Today at 2:15 the Senate Committee on Foreign Relations will hold a confirmation hearing for State Department Legal Adviser nominee Harold Koh. While Koh has an impeccable academic resume, his opinions opinions regarding the role that rulings of foreign courts should play within the U.S. legal system raise serious national security and constitutional questions.

Heritage fellows Steven Groves and Ted Bromund have identified some questions the American people deserve to be addressed before Koh is confirmed, including:

Since the U.S. ultimately dropped all charges against most of the Marines involved in the Haditha incident, would they not be exposed to prosecution at the ICC if the U.S. were to ratify the Rome Statute?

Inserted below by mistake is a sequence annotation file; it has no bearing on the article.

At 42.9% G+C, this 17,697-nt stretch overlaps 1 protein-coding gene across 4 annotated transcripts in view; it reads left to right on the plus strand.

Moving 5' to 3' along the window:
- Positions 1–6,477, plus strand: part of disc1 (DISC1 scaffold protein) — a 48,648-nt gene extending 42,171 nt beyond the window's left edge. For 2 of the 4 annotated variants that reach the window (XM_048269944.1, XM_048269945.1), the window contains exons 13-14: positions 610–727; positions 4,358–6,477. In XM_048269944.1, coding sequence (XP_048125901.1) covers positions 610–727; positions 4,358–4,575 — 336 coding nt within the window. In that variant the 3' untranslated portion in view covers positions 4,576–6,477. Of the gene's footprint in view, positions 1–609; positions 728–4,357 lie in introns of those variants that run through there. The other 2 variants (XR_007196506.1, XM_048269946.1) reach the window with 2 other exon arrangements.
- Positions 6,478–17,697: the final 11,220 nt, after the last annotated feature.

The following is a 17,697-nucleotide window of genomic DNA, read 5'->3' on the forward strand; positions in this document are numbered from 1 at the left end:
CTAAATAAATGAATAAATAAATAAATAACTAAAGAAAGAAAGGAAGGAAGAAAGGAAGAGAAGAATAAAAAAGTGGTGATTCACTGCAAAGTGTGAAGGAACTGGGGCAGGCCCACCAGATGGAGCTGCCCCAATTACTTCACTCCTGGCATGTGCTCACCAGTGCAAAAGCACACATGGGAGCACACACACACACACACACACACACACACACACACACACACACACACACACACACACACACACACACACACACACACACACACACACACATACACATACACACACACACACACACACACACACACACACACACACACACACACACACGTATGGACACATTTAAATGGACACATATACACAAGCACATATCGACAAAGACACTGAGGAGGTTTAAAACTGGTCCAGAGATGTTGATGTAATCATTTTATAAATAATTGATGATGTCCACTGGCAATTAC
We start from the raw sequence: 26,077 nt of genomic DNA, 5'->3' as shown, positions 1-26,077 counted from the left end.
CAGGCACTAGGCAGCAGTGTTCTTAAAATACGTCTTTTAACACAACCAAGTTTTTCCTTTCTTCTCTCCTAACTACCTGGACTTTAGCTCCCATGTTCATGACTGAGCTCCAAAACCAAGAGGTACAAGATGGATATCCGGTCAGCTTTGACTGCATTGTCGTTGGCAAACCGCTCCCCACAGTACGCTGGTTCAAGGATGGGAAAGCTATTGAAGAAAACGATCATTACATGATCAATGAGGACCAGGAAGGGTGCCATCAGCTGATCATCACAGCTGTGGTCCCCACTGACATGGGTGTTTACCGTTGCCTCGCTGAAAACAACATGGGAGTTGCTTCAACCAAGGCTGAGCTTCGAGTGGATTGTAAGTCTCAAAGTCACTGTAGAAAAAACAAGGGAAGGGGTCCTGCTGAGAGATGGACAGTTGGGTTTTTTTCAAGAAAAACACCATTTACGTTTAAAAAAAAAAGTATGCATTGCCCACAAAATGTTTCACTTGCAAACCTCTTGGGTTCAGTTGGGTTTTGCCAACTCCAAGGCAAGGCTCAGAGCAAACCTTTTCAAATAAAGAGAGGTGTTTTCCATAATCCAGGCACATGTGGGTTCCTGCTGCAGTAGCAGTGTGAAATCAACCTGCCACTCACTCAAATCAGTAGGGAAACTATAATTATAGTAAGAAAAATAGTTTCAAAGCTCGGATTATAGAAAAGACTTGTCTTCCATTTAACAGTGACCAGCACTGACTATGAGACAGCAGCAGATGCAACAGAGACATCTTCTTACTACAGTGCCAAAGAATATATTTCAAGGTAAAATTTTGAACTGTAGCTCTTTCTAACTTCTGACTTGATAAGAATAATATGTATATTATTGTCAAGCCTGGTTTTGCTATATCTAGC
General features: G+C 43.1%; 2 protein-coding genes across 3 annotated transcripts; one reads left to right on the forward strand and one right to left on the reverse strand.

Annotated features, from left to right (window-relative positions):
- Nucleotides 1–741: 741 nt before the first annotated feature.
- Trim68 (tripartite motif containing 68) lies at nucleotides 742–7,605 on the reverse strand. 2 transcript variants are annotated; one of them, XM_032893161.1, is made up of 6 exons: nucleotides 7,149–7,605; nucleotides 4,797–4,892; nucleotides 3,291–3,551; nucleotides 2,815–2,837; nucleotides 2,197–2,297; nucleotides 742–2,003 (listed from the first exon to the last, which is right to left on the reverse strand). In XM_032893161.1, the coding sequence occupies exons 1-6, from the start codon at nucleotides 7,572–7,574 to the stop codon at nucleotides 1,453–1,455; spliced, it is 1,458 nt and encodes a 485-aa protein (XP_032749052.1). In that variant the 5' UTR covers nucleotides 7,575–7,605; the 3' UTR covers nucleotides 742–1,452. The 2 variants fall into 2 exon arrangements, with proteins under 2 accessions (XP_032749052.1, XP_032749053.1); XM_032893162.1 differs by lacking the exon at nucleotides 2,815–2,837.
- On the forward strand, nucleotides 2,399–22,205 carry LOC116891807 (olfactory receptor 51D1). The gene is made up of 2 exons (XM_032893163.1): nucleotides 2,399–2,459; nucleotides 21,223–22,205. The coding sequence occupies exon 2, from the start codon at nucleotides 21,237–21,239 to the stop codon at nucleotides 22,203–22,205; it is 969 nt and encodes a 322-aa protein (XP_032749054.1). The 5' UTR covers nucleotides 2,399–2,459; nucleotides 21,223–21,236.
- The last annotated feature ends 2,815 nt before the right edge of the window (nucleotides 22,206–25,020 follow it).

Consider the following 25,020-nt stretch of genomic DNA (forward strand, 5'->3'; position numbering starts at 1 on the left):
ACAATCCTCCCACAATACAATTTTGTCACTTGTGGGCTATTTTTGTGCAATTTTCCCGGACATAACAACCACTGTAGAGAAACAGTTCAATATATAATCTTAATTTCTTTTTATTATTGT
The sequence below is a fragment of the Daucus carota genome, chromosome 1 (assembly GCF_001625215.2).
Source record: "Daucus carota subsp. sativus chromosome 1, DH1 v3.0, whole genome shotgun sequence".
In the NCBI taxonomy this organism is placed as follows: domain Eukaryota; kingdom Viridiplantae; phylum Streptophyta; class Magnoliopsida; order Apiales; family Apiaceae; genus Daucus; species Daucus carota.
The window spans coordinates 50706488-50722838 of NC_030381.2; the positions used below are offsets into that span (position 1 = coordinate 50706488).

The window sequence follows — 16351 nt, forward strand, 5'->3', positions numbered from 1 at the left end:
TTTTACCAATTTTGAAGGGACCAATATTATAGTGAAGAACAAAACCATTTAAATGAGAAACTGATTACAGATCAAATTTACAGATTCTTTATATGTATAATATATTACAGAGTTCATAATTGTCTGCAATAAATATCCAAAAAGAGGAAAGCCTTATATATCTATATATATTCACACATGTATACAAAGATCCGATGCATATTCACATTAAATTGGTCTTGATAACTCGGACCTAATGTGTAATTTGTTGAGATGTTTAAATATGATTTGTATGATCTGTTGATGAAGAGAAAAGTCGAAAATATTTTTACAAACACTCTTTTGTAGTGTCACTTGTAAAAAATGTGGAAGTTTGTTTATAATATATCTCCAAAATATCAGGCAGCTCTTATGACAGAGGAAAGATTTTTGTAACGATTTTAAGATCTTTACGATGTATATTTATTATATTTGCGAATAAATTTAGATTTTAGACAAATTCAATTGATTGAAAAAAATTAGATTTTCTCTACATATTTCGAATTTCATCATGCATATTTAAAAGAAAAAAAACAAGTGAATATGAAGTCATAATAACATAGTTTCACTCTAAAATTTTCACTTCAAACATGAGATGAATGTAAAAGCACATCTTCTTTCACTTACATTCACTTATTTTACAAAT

Given your support for what you describe as “global gun control,” “supply-side control” within the United States, the development of “legal and policy arguments” for gun control, and your beliefs that the convention would require the U.S. to standardize its national laws and that “stronger domestic regulation” is essential, what is your position on the U.N. Arms Trade Treaty, which is essentially a global version of the Inter-American Convention?

Do you believe that U.S. courts at all levels should factor in foreign legal opinions when deciding domestic law issues? When should a U.S. court factor in such opinions, and when should they not do so?

Was the NATO bombing of Yugoslavia in 1999—an attack that was not “authorized” by the U.N. Security Council—a violation of international law?